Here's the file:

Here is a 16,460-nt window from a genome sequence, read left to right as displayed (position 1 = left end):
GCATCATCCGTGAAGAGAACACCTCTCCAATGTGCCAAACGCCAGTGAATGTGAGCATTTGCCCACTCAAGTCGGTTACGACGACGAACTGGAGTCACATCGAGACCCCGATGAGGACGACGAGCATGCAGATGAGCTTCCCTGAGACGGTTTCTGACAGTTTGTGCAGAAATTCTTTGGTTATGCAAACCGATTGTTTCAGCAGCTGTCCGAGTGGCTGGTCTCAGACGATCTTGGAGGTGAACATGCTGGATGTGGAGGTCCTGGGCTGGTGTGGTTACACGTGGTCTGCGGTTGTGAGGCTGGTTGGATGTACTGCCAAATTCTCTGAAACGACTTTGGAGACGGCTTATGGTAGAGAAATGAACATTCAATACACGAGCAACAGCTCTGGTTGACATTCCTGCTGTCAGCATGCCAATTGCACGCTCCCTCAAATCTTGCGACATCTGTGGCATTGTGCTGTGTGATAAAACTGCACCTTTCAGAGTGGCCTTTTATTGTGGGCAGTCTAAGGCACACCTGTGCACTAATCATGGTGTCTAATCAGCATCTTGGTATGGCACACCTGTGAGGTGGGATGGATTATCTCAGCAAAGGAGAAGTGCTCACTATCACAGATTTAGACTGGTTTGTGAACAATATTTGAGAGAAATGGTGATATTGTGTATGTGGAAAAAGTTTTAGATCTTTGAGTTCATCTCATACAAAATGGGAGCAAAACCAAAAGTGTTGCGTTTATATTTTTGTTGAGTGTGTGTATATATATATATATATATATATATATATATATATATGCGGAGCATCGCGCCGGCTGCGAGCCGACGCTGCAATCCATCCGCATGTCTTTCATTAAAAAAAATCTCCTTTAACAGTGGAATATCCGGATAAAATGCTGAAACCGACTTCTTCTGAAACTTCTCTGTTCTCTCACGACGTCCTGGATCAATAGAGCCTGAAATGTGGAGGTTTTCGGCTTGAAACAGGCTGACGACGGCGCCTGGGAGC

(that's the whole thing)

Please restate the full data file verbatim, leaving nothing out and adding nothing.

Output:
Here is a 16,460-nt window from a genome sequence, read left to right as displayed (position 1 = left end):
GCATCATCCGTGAAGAGAACACCTCTCCAATGTGCCAAACGCCAGTGAATGTGAGCATTTGCCCACTCAAGTCGGTTACGACGACGAACTGGAGTCACATCGAGACCCCGATGAGGACGACGAGCATGCAGATGAGCTTCCCTGAGACGGTTTCTGACAGTTTGTGCAGAAATTCTTTGGTTATGCAAACCGATTGTTTCAGCAGCTGTCCGAGTGGCTGGTCTCAGACGATCTTGGAGGTGAACATGCTGGATGTGGAGGTCCTGGGCTGGTGTGGTTACACGTGGTCTGCGGTTGTGAGGCTGGTTGGATGTACTGCCAAATTCTCTGAAACGACTTTGGAGACGGCTTATGGTAGAGAAATGAACATTCAATACACGAGCAACAGCTCTGGTTGACATTCCTGCTGTCAGCATGCCAATTGCACGCTCCCTCAAATCTTGCGACATCTGTGGCATTGTGCTGTGTGATAAAACTGCACCTTTCAGAGTGGCCTTTTATTGTGGGCAGTCTAAGGCACACCTGTGCACTAATCATGGTGTCTAATCAGCATCTTGGTATGGCACACCTGTGAGGTGGGATGGATTATCTCAGCAAAGGAGAAGTGCTCACTATCACAGATTTAGACTGGTTTGTGAACAATATTTGAGAGAAATGGTGATATTGTGTATGTGGAAAAAGTTTTAGATCTTTGAGTTCATCTCATACAAAATGGGAGCAAAACCAAAAGTGTTGCGTTTATATTTTTGTTGAGTGTGTGTATATATATATATATATATATATATATATATATATATGCGGAGCATCGCGCCGGCTGCGAGCCGACGCTGCAATCCATCCGCATGTCTTTCATTAAAAAAAATCTCCTTTAACAGTGGAATATCCGGATAAAATGCTGAAACCGACTTCTTCTGAAACTTCTCTGTTCTCTCACGACGTCCTGGATCAATAGAGCCTGAAATGTGGAGGTTTTCGGCTTGAAACAGGCTGACGACGGCGCCTGGGAGC